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This is one of those interesting genera of plants represented, but very sparsely, in both the New and the Old Worlds. In this case one species is found in the eastern United States, the other in China. They belong to the olive family, and have opposite, deciduous leaves. The flowers are in panicles, their most remarkable feature being the four or five long, narrow, pure white petals, united quite at the base. Stamens two. The fruit is an egg-shaped or oblong drupe, containing usually one seed.
In gardens, although undeservedly neglected, the two species of Chionanthus are amongst the most attractive and distinguished of all hardy shrubs though neither flowers here with such profusion as in the eastern United States. They like a moist, loamy soil of good depth and quality, and a sunny position. C. virginicus is best propagated by seeds obtained from America, but both it and C. retusus can be raised from layers. The former is also grafted on the common and manna ashes, but plants so raised are neither so healthy nor so long-lived as those on their own roots. If C. retusus is not obtainable on its own roots, it might be grafted on seedlings of C. virginicus. Both of them are suitable as isolated specimens on lawns; they produce abundant fibres at the root, and transplant easily.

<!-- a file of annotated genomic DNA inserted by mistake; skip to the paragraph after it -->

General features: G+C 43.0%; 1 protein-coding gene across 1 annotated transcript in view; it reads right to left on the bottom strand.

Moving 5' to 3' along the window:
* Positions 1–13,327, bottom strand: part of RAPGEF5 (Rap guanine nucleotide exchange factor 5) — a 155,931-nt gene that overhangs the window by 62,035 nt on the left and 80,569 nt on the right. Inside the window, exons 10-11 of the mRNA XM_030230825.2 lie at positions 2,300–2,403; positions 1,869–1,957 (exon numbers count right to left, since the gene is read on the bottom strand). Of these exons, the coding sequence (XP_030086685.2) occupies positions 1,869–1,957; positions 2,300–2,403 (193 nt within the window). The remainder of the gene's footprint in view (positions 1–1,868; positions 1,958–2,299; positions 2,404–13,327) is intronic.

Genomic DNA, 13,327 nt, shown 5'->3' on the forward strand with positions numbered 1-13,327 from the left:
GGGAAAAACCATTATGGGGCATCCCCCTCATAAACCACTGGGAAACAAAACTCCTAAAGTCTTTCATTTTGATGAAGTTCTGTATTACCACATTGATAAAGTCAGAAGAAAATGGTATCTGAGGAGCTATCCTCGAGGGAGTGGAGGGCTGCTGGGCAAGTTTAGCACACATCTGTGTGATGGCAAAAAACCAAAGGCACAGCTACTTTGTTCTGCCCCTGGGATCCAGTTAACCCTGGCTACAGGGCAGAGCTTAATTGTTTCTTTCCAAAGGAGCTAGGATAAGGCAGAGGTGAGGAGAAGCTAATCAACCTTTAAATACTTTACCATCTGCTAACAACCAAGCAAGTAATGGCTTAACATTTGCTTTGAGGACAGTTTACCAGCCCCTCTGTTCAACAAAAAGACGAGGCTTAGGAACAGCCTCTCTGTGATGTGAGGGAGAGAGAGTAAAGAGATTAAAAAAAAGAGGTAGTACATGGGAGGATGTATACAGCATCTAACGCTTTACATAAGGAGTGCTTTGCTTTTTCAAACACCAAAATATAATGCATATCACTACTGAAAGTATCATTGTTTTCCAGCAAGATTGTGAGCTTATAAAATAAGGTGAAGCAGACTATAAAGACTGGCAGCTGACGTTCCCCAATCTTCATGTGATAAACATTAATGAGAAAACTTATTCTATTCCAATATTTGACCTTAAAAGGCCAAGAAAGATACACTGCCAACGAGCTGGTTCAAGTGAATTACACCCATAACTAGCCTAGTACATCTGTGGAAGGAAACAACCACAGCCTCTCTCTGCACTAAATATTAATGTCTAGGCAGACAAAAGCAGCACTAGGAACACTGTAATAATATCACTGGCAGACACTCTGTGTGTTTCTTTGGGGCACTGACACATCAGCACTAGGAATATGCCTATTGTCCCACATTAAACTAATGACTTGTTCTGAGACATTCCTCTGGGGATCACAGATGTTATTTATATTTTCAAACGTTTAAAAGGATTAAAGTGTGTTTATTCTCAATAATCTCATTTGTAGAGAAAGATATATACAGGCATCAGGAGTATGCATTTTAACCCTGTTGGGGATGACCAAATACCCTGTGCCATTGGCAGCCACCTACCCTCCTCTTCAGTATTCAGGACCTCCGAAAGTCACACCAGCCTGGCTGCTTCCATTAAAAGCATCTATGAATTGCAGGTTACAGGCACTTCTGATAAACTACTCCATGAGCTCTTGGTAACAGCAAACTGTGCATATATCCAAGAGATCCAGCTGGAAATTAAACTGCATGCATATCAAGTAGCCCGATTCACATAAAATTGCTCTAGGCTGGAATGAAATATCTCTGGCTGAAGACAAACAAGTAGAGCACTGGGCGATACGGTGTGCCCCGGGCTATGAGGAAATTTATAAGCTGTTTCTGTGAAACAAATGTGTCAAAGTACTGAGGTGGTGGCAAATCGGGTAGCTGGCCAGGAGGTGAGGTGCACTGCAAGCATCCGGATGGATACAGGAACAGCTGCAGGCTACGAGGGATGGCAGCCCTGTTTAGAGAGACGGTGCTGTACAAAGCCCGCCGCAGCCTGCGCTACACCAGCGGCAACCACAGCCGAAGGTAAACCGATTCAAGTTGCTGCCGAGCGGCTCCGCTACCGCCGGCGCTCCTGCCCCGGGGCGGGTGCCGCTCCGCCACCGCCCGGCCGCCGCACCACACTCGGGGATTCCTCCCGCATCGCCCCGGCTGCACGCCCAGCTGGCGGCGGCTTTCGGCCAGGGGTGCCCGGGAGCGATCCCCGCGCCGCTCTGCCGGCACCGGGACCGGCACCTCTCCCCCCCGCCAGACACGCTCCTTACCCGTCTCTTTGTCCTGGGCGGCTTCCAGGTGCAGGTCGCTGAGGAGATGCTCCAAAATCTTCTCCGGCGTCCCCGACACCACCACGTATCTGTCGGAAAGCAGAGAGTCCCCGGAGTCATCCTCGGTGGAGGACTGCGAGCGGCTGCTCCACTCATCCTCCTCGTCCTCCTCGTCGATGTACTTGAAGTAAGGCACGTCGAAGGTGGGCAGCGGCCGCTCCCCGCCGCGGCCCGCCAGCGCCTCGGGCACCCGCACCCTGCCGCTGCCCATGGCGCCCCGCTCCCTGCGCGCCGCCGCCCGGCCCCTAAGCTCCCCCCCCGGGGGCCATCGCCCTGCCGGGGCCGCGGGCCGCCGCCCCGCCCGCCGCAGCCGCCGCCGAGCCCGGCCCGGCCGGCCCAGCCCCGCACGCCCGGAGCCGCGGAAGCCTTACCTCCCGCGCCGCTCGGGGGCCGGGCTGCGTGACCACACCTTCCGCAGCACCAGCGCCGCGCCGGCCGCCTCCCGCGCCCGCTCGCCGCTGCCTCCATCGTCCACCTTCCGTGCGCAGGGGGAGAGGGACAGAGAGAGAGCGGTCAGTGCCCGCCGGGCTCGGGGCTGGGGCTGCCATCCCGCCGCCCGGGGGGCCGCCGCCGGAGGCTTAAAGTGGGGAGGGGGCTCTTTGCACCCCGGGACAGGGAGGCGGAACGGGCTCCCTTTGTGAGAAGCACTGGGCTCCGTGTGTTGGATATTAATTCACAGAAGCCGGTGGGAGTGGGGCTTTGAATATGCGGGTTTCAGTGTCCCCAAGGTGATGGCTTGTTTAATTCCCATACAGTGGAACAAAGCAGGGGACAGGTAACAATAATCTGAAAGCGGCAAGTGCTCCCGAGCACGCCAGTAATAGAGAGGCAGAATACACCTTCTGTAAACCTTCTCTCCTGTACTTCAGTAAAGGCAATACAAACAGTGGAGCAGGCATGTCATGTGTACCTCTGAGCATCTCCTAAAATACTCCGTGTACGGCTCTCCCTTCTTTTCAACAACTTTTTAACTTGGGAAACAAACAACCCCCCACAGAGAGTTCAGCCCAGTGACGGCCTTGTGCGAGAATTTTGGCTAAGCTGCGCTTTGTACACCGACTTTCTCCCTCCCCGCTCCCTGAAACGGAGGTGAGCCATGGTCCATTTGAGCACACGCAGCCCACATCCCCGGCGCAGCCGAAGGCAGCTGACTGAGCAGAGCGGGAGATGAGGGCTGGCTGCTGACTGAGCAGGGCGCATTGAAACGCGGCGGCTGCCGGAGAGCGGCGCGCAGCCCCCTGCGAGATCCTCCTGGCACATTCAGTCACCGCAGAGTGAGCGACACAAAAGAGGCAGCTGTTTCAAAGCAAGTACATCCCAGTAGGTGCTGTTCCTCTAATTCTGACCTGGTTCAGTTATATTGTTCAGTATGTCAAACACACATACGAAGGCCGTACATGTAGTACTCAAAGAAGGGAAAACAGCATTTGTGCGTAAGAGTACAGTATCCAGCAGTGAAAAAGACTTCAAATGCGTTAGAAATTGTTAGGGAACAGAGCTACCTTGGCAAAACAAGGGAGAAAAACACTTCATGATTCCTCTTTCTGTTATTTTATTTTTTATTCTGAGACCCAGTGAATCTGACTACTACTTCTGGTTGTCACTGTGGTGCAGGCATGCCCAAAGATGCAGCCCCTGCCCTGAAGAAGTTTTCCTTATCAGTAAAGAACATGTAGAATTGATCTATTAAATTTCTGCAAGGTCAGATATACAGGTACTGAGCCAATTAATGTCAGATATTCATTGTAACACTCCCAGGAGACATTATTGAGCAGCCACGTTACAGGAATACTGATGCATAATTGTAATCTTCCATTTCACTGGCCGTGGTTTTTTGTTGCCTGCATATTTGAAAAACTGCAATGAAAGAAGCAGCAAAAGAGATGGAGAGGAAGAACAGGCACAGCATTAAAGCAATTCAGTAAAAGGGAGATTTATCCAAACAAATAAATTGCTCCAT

C. retusus is figured in Bot. Mag., n.s., t. 785.